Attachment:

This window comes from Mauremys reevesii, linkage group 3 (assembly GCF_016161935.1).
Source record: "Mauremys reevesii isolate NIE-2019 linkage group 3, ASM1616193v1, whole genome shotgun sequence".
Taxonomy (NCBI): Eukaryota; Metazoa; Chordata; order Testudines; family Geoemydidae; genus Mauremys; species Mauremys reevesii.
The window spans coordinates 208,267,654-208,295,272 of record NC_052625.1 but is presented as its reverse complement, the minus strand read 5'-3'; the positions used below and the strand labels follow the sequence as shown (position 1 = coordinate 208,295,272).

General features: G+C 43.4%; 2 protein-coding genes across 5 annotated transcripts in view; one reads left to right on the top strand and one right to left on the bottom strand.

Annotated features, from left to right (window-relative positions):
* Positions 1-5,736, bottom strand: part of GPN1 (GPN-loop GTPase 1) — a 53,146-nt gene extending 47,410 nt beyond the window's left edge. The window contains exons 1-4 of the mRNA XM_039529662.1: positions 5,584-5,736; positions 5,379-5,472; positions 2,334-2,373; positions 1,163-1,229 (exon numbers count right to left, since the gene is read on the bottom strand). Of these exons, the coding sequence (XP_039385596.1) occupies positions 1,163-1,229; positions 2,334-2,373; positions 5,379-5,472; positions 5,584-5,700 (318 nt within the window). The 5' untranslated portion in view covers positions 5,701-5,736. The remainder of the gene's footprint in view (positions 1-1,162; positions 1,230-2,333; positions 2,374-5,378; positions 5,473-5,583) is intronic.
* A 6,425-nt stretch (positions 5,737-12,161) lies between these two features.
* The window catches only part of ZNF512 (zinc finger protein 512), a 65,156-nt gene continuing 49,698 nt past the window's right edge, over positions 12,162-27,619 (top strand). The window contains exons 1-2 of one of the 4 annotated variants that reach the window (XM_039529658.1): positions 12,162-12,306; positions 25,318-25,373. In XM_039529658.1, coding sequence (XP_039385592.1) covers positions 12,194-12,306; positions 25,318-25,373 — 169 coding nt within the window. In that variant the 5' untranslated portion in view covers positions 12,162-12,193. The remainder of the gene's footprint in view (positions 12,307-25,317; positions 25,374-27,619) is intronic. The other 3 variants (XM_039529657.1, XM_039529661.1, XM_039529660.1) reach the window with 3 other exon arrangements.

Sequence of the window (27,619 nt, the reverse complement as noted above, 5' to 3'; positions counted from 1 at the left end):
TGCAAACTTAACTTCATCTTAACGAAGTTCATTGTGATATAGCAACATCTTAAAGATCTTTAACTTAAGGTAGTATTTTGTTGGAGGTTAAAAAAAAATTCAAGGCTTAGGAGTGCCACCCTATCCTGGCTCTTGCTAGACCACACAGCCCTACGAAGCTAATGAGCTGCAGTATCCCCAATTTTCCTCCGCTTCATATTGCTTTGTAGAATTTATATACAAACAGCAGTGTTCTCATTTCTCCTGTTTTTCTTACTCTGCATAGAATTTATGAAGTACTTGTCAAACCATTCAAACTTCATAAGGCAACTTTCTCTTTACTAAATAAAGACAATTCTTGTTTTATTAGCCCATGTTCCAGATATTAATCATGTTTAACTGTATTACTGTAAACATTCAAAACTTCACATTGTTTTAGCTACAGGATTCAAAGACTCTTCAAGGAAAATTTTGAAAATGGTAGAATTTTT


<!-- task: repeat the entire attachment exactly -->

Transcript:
This window comes from Mauremys reevesii, linkage group 3 (assembly GCF_016161935.1).
Source record: "Mauremys reevesii isolate NIE-2019 linkage group 3, ASM1616193v1, whole genome shotgun sequence".
Taxonomy (NCBI): Eukaryota; Metazoa; Chordata; order Testudines; family Geoemydidae; genus Mauremys; species Mauremys reevesii.
The window spans coordinates 208,267,654-208,295,272 of record NC_052625.1 but is presented as its reverse complement, the minus strand read 5'-3'; the positions used below and the strand labels follow the sequence as shown (position 1 = coordinate 208,295,272).

General features: G+C 43.4%; 2 protein-coding genes across 5 annotated transcripts in view; one reads left to right on the top strand and one right to left on the bottom strand.

Annotated features, from left to right (window-relative positions):
* Positions 1-5,736, bottom strand: part of GPN1 (GPN-loop GTPase 1) — a 53,146-nt gene extending 47,410 nt beyond the window's left edge. The window contains exons 1-4 of the mRNA XM_039529662.1: positions 5,584-5,736; positions 5,379-5,472; positions 2,334-2,373; positions 1,163-1,229 (exon numbers count right to left, since the gene is read on the bottom strand). Of these exons, the coding sequence (XP_039385596.1) occupies positions 1,163-1,229; positions 2,334-2,373; positions 5,379-5,472; positions 5,584-5,700 (318 nt within the window). The 5' untranslated portion in view covers positions 5,701-5,736. The remainder of the gene's footprint in view (positions 1-1,162; positions 1,230-2,333; positions 2,374-5,378; positions 5,473-5,583) is intronic.
* A 6,425-nt stretch (positions 5,737-12,161) lies between these two features.
* The window catches only part of ZNF512 (zinc finger protein 512), a 65,156-nt gene continuing 49,698 nt past the window's right edge, over positions 12,162-27,619 (top strand). The window contains exons 1-2 of one of the 4 annotated variants that reach the window (XM_039529658.1): positions 12,162-12,306; positions 25,318-25,373. In XM_039529658.1, coding sequence (XP_039385592.1) covers positions 12,194-12,306; positions 25,318-25,373 — 169 coding nt within the window. In that variant the 5' untranslated portion in view covers positions 12,162-12,193. The remainder of the gene's footprint in view (positions 12,307-25,317; positions 25,374-27,619) is intronic. The other 3 variants (XM_039529657.1, XM_039529661.1, XM_039529660.1) reach the window with 3 other exon arrangements.

Sequence of the window (27,619 nt, the reverse complement as noted above, 5' to 3'; positions counted from 1 at the left end):
TGCAAACTTAACTTCATCTTAACGAAGTTCATTGTGATATAGCAACATCTTAAAGATCTTTAACTTAAGGTAGTATTTTGTTGGAGGTTAAAAAAAAATTCAAGGCTTAGGAGTGCCACCCTATCCTGGCTCTTGCTAGACCACACAGCCCTACGAAGCTAATGAGCTGCAGTATCCCCAATTTTCCTCCGCTTCATATTGCTTTGTAGAATTTATATACAAACAGCAGTGTTCTCATTTCTCCTGTTTTTCTTACTCTGCATAGAATTTATGAAGTACTTGTCAAACCATTCAAACTTCATAAGGCAACTTTCTCTTTACTAAATAAAGACAATTCTTGTTTTATTAGCCCATGTTCCAGATATTAATCATGTTTAACTGTATTACTGTAAACATTCAAAACTTCACATTGTTTTAGCTACAGGATTCAAAGACTCTTCAAGGAAAATTTTGAAAATGGTAGAATTTTT